This account is not accepted by Stephen’s family. Nor is it consistent with his activities at the time that show him continuing to do things such as play in concerts. They knew he was out of sorts but didn’t notice a dramatic change at this point in time.
Why sertraline? Well according to Dr Brannigan there is evidence that this is better for dealing with proper depression. There isn’t. The sertraline literature is comprehensively fake. Any hints that it is better for a severe depression is pure marketing copy.
More to the point, whatever change there might have been in Stephen that day paled in comparison to what came next. Up to the evening he took his first sertraline tablet, Stephen O’Neill was a man who had had no contact with the mental health services and neither he nor his family ever envisaged him having contact.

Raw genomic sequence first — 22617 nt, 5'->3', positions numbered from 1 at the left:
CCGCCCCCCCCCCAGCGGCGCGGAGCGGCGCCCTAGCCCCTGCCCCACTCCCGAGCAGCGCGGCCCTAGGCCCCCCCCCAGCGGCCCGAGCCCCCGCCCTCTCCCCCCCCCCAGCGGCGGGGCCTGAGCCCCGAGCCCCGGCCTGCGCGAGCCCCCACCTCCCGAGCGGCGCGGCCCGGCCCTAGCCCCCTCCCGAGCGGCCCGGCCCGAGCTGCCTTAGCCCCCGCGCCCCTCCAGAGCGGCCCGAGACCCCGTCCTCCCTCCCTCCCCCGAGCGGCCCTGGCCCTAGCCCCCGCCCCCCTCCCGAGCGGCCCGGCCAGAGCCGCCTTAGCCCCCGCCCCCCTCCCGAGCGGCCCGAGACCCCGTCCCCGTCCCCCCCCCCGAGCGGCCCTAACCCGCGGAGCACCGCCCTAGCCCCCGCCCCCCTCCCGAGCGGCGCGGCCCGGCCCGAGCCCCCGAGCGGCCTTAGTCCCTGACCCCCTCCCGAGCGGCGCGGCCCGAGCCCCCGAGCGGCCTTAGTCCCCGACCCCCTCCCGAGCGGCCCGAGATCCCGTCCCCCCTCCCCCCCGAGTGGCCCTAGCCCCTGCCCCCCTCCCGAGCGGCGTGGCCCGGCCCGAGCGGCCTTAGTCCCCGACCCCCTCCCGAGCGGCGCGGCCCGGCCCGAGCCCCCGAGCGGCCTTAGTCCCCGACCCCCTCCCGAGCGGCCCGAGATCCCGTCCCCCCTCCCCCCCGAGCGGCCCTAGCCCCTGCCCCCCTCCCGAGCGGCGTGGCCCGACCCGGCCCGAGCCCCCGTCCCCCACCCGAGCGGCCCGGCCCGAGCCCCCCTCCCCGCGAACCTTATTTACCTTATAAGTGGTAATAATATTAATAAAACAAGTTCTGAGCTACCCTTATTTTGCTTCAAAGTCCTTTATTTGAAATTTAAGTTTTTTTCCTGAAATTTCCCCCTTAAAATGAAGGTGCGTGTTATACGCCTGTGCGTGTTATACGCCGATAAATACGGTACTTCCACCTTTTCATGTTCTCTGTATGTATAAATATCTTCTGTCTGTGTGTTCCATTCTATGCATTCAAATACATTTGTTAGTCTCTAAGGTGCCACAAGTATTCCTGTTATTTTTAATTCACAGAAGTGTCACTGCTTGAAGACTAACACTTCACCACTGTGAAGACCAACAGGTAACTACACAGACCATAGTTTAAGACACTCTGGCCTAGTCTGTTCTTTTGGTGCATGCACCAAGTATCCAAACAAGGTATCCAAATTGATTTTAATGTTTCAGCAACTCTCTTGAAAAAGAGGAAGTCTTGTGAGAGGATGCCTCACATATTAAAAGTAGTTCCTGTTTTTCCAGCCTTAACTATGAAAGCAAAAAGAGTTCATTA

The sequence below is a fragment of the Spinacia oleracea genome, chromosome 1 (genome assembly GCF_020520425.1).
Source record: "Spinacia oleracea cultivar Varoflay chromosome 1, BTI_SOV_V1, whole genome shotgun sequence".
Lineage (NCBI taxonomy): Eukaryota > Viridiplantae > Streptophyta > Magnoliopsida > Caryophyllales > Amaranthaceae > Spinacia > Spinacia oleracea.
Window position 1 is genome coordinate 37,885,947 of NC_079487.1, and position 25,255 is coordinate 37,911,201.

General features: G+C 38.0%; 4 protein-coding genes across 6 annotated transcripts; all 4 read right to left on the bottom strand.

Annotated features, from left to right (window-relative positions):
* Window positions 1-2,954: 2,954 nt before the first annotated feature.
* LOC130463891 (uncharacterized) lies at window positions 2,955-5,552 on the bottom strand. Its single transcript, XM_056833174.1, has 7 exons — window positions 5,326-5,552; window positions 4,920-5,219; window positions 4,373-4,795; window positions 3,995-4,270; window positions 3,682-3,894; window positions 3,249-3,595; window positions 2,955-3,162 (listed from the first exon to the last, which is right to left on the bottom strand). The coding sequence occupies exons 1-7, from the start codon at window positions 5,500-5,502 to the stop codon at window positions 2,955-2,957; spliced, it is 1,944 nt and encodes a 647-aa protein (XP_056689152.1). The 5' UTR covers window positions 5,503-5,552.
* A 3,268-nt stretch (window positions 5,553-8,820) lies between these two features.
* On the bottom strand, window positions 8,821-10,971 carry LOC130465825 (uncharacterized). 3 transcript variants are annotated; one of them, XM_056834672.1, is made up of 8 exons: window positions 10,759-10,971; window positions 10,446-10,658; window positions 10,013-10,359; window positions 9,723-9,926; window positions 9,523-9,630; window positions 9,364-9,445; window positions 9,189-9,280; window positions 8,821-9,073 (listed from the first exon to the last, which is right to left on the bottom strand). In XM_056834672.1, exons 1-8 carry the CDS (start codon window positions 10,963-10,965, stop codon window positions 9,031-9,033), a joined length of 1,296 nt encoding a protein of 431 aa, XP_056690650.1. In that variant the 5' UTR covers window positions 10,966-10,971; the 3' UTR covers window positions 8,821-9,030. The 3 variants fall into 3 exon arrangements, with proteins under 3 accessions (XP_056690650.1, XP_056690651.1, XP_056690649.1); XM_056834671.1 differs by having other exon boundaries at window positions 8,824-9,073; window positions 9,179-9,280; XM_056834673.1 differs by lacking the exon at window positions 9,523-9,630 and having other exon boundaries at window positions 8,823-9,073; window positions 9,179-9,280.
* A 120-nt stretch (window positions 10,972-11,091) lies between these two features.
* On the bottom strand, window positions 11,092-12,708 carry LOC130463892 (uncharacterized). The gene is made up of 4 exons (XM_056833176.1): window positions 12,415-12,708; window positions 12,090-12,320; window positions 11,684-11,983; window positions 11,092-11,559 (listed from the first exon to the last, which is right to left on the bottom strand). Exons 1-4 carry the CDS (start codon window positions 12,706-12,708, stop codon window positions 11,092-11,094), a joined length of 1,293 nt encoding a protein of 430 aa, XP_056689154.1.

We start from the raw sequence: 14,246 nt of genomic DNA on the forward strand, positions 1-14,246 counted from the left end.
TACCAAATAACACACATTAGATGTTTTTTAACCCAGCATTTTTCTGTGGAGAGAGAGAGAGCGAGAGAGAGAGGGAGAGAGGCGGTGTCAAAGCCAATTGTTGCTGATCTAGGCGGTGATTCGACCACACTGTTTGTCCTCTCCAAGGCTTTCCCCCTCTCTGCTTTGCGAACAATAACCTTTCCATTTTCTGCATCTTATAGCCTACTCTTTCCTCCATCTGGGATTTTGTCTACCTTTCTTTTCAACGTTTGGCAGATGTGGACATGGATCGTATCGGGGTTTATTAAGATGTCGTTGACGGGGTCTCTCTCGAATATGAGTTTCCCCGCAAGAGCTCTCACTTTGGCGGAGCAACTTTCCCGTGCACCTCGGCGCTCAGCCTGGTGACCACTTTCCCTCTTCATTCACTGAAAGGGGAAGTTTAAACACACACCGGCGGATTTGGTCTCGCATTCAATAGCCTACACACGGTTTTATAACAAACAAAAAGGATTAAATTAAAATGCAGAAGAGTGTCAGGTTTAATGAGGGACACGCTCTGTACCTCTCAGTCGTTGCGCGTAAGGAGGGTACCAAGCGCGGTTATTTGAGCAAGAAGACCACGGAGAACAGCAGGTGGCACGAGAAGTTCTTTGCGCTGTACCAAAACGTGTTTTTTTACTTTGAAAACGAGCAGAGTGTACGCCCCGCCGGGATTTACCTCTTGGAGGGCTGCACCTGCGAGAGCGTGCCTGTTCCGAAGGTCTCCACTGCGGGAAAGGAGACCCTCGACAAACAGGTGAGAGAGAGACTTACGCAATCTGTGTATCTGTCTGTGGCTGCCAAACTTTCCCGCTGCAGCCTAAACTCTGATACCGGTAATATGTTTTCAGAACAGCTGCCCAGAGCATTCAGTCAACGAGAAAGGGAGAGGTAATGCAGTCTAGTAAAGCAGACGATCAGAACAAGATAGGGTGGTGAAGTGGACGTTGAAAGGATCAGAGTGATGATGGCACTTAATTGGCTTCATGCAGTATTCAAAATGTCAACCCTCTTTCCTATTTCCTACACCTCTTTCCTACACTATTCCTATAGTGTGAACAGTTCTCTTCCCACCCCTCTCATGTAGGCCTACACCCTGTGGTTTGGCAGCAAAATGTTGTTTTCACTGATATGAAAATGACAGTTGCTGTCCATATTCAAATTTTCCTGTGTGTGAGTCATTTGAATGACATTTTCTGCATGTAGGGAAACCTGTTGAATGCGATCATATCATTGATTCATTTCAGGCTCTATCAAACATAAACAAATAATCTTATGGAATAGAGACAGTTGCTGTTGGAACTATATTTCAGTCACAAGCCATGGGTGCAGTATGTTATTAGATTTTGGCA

After he took his first pill, for the remaining 6 weeks of his life he was in constant contact with the services and pretty well every moment of contact made things worse.
After a catastrophic response to sertraline, Stephen ended up in hospital briefly. The medical notes are clear – he told people that sertraline had caused all his problems. This was noted but not heeded.
There he was given lorazepam in a low dose one evening just before discharge and found it tremendously helpful. His view that it had close to normalised him was recorded in the medical record.
When he returned to Dr Brannigan, the lorazepam was not continued and Quetiapine was introduced instead. This as a previous post has noted made things worse. But although Stephen reported being worse, the Quetiapine was not switched back to a benzodiazepine.